Yes, I realize that it’s actually Thursday & that World Malaria Day was last week, but this disease is so very serious it should be highlighted often. (A note from Virginia: my blogging schedule last week was upside-downed by health challenges – my Papa has been sick & then several kidney stones in residence chez Virginia decided to party on their way out FOR THREE WHOLE DAYS. Painiful eviction parties : (
So, back where we left off: MALARIA.
Malaria can be prevented with ITNs (insecticide treated nets) used at night when the mosquitoes that cause malaria come out searching for meals (our human blood.) Educating families & communities in the use of bed nets is critically important.
It’s also critically important to educate communities about the symptoms of malaria so children will make it to the clinic for diagnosis & treatment before it’s too late (so many children die because they don’t make it there in time.) This skit demonstrates the symptoms & consequences for not seeking treatment: the death of a child.
Blood screening is an important part of malaria diagnosis along with having the right equipment & trained technicians, like this qualified young lady in Kagera.
Educating communities it’s advantageous to use local performance groups who communicate in the local language & understand the cultural context, like this troupe in Singida demonstrating how to treat a net.
Using local dancing (it seems everywhere you go in Africa, folks like to dance!) Sometimes the performance groups galvanize visiting dignitaries into the action (like Beatrice Minja, the Executive Director of the Tanzanian National Malaria Movement, who is pictured here.)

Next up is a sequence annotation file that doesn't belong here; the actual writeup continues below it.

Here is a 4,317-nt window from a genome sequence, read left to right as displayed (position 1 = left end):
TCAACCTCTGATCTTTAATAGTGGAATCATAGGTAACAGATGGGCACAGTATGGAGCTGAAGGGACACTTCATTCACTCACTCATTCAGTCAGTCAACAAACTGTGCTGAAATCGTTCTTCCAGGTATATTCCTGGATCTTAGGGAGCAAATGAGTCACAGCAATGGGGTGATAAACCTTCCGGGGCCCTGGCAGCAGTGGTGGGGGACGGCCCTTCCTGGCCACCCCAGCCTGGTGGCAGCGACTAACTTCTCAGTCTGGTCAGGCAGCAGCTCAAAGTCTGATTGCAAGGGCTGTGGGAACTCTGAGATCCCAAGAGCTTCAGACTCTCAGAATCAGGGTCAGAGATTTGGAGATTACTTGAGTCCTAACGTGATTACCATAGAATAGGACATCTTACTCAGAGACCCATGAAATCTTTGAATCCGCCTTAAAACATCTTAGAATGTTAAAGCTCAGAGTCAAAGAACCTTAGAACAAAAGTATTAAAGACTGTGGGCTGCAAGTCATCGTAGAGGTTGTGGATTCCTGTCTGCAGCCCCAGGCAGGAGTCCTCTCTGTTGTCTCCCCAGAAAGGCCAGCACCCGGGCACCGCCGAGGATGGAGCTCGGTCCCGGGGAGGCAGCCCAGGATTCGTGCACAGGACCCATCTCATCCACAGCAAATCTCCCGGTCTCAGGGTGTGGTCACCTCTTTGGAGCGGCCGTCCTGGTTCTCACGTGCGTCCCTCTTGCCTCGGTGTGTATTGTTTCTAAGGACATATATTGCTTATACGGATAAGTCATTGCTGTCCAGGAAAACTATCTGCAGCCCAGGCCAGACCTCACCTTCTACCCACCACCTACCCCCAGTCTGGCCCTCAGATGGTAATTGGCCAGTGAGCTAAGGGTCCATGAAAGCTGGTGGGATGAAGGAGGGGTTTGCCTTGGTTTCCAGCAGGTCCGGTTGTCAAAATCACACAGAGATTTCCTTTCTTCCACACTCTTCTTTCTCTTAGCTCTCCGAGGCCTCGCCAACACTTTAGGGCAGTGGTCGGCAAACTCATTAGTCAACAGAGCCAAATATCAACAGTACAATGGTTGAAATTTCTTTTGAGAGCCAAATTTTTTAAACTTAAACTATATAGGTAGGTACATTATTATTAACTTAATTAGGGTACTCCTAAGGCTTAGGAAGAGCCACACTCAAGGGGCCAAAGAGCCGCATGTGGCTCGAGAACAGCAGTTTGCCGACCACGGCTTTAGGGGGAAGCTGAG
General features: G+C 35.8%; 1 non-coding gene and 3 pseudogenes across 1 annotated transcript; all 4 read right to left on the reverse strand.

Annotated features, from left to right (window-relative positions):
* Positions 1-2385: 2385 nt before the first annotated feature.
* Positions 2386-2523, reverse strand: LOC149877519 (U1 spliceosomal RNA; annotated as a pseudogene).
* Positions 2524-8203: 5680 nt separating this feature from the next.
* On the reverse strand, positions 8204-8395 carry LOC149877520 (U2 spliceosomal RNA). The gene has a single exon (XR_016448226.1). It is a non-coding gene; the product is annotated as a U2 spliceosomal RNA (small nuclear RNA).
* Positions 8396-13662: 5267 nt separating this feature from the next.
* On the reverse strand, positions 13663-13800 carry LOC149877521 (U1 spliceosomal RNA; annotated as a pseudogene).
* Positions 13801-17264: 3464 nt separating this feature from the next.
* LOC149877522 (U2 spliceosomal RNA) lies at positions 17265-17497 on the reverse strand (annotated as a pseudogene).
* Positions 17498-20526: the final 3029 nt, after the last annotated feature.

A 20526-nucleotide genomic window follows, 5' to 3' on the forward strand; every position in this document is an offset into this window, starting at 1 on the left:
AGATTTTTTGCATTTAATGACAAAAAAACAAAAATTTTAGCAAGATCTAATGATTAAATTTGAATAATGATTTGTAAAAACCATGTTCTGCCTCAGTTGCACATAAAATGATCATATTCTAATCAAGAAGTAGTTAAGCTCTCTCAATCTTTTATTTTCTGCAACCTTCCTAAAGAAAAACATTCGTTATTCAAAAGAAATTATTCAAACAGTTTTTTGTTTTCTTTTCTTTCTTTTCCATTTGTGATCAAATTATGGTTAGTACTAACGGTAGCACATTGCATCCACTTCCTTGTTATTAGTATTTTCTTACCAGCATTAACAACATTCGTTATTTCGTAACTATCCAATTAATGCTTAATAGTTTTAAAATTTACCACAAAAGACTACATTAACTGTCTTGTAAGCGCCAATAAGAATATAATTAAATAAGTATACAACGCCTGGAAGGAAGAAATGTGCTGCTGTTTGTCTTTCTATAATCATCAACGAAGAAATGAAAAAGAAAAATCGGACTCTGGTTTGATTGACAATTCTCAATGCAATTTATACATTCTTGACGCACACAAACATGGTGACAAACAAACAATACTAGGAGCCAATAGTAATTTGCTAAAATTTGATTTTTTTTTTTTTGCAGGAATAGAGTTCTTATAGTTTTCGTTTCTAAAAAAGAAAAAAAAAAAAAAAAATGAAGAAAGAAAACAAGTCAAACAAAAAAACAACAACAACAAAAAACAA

At the end of the day, it’s all about healthy moms & healthy children…
(this is one of my favorite photos taken in TZ – note the Kitenge label: ‘made in Tanzania’ so appropriate for this happy mom in Morogoro. : )
grace, peace & Wednesday Photographs
Great pics, Ginny! Also very informative. You really know this issue…it’s great to raise awareness to those of us who may not realize how serious an issue it remains!
Love, cin 🙂
Thanx Cin – it’s still So Very Serious — altho in many places (like TZ) the deaths have decreased (yaaay!) still so much to do! – Gin
Thanks for remindinng us. Yah! the battle is still hard although we have a lot of success stories.True the deaths are decreasing and more interventions are carried out. As for me the question now is how we are going to sustain the attained results. Over 80 % are currently owning ITNs, Larvicidiing,IRS and IPTp coverage is also high. I am currently developing our sustainability strategy focusing Community Health Workers and community groups efforts whom you know them very well, Local Authorities and other local partners. Mh!! I miss your strategic Ideas.
BEATRICE – i was so tickled to find the pic of you dancing away with the Hati-Punguzo promotion teams. Yaay – can’t believe that 80% own ITNs & when we started it was, like, under 20%? wow. I miss YOU, Miss Beatrice! hope all is well… : )